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Tuesday, March 5, 2024
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Skate plans slowly rolling along

Designs have been released for Greytown’s highly anticipated Wheels Park, a project that has been in the pipeline for over 25 years.

The initial proposal in 2010 to install a skate facility at Soldiers’ Memorial Park on Kuratawhiti St was ditched after residents living near the site objected.

The park is now destined for the corner of Cotter and Pierce streets and has $1 million earmarked from the Restricted Reserve fund of South Wairarapa District Council [SWDC].

Due to the fund’s origin – payments made by developers when creating subdivisions committed for the acquisition and development of reserves and open spaces – the park will not impact rates.

Long-time skater and park proponent Sid Kempton said they had had “overwhelmingly positive” comments from those engaging with consultation and noted that it has been a lengthy process.

“There’s lots of excitement that we’re on the home stretch in terms of locking the design down,” Kempton said.

“I think the delays will be worthwhile because we’ve done the right thing every step of the way.”

Since the project was officially backed in SWDC’s Long Term Plan in 2021, Kempton has been working with skate architecture consultancy RICH Landscapes director Richard Smith to create concept plans.

On its website, RICH Landscapes – which is also involved with renewing Masterton’s skatepark – said the project incorporates skateable furniture, a pump track, a basketball half-court, and a car park.

“The park fosters improved pedestrian entry and seamless connectivity between Greytown Park and the Woodside Trail Entry.”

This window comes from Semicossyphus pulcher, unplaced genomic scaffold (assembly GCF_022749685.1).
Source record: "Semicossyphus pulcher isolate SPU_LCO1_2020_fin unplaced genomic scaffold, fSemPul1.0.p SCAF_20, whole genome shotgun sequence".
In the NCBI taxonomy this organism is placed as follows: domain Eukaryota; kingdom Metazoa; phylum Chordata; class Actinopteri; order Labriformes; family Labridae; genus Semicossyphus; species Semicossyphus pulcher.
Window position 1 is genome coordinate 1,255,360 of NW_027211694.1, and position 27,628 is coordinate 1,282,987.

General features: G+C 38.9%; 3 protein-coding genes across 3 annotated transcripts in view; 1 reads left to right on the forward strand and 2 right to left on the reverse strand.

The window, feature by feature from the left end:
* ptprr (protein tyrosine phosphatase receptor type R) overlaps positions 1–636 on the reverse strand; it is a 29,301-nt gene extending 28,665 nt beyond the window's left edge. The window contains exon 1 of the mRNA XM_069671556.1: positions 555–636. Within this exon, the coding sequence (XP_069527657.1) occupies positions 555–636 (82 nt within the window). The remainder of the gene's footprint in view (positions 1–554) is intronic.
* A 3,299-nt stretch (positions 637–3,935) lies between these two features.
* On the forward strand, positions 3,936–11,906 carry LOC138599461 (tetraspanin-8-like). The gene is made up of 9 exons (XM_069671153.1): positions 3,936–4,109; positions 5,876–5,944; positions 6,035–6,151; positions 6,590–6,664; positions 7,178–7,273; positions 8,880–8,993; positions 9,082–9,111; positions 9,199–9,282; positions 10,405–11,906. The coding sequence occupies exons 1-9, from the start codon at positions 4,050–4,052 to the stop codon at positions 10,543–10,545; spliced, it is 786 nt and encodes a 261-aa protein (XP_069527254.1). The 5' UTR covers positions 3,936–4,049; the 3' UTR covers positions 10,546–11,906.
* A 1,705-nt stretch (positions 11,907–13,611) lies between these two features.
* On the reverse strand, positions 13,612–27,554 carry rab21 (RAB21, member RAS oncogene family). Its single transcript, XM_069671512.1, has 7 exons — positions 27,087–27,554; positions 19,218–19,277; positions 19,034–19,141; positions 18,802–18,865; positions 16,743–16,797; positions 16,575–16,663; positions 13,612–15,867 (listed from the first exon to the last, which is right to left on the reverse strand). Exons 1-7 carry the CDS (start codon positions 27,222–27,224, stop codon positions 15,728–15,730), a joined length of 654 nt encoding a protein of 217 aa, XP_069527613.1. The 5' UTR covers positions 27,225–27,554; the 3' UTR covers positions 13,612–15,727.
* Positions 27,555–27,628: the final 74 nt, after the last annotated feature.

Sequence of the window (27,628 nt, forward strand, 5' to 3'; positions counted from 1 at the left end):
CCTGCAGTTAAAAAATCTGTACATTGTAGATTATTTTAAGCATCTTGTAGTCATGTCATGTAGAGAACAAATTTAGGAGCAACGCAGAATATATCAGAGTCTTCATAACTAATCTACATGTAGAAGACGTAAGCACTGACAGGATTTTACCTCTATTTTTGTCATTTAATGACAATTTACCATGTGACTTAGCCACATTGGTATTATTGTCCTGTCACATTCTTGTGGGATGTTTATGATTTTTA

The project will be achieved in stages, with the first stage – the wheels and skate park
area – locked in with a construction date scheduled for early 2025.

The funding allocated from SWDC will go towards this stage, and Kempton said the other stages [basketball court, children’s playground, and pump track] will require additional fundraising.

“The great thing is the design’s been done so they can be done individually,” Kempton said.

“We won’t end up with an eyesore of a half-finished facility while we’re fundraising for the remaining stages.

“The more we can get our community in behind it, the faster it can be built, but we acknowledge that we’re
talking no doubt some big numbers and these things take time.”

Kempton acknowledged that it will still be a year before construction starts but said this is because the desired contractor, Angus McMillan Concrete, wasn’t available until early 2025.

“It’s a very specialised skill to be able to lay concrete in curves and make it smooth,” he said.

“We’ve got the best guys in New Zealand booked in.

“We’d rather wait for the right people to get the right job done.”

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Bella Cleary
Bella Cleary
Bella Cleary is a reporter at the Wairarapa Times-Age, originally hailing from Wellington. She is interested in social issues and writes about the local arts and culture scene.

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